As Max Read notes in New York’s issue on reactionaries, “There is power in transgression—power that liberals lost when they won the culture war and began to set the boundaries of social and cultural acceptability. The new new right may never swallow the American cultural mainstream, especially so long as social-justice and socialist movements on the left challenge its rise, but that doesn’t mean the country isn’t going to be wrestling with its influence, and its bomb-throwers, for a generation.”

    There is a lot of truth to those articles; to Scott Alexander’s recent observations about “neutral” and conservative institutions; to Caitlin Flanagan’s argument that sneering TV comedians have contributed to liberal smugness and a backlash from alienated conservatives; and to David French’s concurrence this week in National Review, where he pans shows like John Oliver’s Last Week Tonight and Full Frontal with Samantha Bee.

    As he put it, “we are all familiar with the style.”

    Disagreeing is difficult given his description. “The basic theme is always the same,” he wrote. “Look at how corrupt, evil, and stupid our opponents are, look how obviously correct we are, and laugh at my marvelous and clever explanatory talent.”

    But wait a minute. There is something missing in these critiques, something I would expect many liberals to miss, but that attentive conservatives ought to notice. Yes, there is a smug style in liberalism. Yes, it is wrongheaded and politically counterproductive. But this is not just a liberal trait, or even mostly a liberal trait....

  21. Why Real Scientists Think Aliens Would Never Eat Humans
    Sarah Begley
    May 03, 2017

    When the Martians first land on Earth in the 1996 sci-fi comedy Mars Attacks!, for a moment it appears all will be fine. "We come in peace," says their leader, as the music swells and a dove soars overhead. Seconds later the Martian pulls out a laser gun and opens fire on a crowd of human onlookers. Yet another blockbuster alien invasion has begun.

    That's Hollywood, of course. But the melodrama underscores one of humanity's most widely held fears: that if and when we do encounter extraterrestrial beings, they will wreak all kinds of havoc, much as they do in the movies.
    Or will they? For his new book, Aliens: The World's Leading Scientists on the Search for Extraterrestrial Life, quantum physicist Jim Al-Khalili asked a series of experts to explore how humans might actually make contact with aliens. The possibility is not as far-fetched as it once seemed: since NASA launched its Kepler mission in 2009, researchers have discovered thousands of new planets and "revolutionized our concept of how many habitable worlds could exist," writes astrobiologist Nathalie Cabrol in one of the book's essays.

    But while Hollywood suggests we should expect to battle their inhabitants, science tells a different story. Here, five popular alien myths that Aliens debunks.

    MYTH NO. 1: Aliens would eat us

    Movies like The Blob and Critters imagine aliens harvesting humans for food, an unpleasant prospect. But it doesn't track with the science of nutrition, writes astrobiologist Lewis Dartnell. In order for aliens to get nourishment from eating us, their bodies would have to be capable of processing our molecules (like amino acids and sugars). And that requires having a similar biochemistry--a long shot for a species that hails from a different world.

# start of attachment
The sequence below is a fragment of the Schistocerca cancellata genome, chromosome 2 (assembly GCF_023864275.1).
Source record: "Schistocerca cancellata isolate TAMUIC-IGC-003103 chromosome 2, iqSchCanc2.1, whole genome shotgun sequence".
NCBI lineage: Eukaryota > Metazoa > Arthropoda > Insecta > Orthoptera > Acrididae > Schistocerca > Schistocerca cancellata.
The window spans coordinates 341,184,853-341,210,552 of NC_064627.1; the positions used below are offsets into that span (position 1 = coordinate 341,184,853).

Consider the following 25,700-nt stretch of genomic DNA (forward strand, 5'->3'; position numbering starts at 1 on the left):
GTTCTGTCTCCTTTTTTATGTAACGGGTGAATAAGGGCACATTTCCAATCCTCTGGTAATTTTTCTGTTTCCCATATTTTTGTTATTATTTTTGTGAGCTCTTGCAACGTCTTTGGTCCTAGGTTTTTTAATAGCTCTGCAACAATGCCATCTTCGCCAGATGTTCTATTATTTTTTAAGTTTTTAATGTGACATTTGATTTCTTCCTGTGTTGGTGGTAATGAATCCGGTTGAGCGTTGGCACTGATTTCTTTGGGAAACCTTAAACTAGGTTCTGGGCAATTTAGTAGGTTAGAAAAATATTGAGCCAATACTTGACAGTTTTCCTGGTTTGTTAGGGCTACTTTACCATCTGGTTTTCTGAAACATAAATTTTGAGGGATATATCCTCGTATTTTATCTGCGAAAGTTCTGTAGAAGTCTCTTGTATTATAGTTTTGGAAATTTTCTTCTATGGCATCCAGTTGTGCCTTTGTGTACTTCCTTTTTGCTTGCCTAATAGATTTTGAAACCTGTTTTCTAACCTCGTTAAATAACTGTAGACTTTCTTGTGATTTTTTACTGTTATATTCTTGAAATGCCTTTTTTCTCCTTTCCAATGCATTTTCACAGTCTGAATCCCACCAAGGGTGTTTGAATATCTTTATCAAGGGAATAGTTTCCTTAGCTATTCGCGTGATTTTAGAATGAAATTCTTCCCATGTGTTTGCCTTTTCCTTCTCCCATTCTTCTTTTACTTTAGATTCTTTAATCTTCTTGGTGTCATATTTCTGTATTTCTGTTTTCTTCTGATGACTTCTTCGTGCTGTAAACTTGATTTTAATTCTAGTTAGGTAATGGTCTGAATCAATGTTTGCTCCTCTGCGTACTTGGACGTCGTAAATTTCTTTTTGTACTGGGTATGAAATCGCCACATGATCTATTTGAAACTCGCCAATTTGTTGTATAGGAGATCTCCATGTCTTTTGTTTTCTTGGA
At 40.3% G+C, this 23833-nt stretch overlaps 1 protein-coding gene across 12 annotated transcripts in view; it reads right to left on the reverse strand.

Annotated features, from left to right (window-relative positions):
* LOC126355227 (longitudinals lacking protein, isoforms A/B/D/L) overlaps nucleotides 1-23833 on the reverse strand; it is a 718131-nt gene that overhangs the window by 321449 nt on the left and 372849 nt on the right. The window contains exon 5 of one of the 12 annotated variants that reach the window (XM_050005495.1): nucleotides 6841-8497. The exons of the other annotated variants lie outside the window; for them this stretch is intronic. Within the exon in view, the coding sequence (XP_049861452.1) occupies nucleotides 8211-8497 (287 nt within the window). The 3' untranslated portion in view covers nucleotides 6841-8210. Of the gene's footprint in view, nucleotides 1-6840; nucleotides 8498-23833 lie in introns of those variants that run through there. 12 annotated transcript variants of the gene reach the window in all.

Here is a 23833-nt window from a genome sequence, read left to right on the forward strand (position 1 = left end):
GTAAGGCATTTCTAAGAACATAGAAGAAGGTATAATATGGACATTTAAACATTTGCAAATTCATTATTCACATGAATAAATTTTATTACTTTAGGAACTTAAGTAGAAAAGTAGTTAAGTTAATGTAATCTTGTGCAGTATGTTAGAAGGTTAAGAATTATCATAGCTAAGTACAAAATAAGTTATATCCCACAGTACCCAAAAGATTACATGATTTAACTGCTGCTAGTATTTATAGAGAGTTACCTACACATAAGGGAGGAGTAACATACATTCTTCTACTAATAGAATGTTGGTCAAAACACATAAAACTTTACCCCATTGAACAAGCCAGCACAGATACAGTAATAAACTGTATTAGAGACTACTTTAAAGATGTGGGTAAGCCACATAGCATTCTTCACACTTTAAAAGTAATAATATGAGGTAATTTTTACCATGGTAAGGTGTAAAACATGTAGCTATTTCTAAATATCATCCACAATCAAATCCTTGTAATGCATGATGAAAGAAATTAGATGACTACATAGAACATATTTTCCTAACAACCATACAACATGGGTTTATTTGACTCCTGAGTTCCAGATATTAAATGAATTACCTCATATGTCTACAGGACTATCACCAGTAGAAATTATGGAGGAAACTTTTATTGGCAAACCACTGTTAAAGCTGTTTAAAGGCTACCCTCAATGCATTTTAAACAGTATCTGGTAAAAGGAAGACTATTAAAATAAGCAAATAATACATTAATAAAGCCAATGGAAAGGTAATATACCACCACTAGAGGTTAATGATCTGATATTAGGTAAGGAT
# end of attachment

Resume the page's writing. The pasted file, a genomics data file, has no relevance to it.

MYTH NO. 2: Aliens would breed with us

    Both of this summer's extraterrestrial blockbusters, Alien: Covenant and Guardians of the Galaxy Vol. 2, involve human-alien hybrids. But given that we can't even reproduce with our nearest evolutionary relative, the chimpanzee, it's "overwhelmingly improbable" we could do so with aliens, according to Dartnell.

    1. MYTH NO. 3: Aliens would look like us

      Human evolution depended on so many unique and unpredictable factors, it's near impossible that an extraterrestrial species would have human-like features, like the aliens in The Day the Earth Stood Still and Star Trek. It's far likelier, writes neuroscientist Anil Seth, that they'd be as different as the octopus, "our very own terrestrial alien," which has a high level of intelligence, a decentralized nervous system and an alternative style of consciousness.

      MYTH NO. 4: Aliens would be "living" creatures

      Even restrained films like Arrival get this one wrong, according to some scientists. Should aliens contact us, cosmologist Martin Rees believes we will hear not from fellow organic creatures, but from the robots they produced, who can, in theory, live forever.

      MYTH NO. 5: Aliens would steal our water and metal

      The aliens in Independence Day famously arrive to strip Earth of its resources. But again, that logic doesn't add up, writes Dartnell. Most of our metal is in the Earth's core, not its crust; asteroids would be far better targets for mining. And icy moons, like Jupiter's Europa, would be easier places to stock up on water. They're uninhabited, and they don't have Earth's strong gravitational pull.

      So if aliens aren't interested in harvesting our lands or our bodies, why would they make contact? Dartnell suspects a purer motive: curiosity. "If aliens did come to Earth," he writes, it would probably be "as researchers: biologists, anthropologists, linguists, keen to understand the peculiar workings of life on Earth, to meet humanity and learn of our art, music, culture, languages, philosophies and religions."Presumably, we would hide our alien movies.

      Don't worry then about the aliens.

      Worry about the moslems who come not in peace but in war to subjugate us.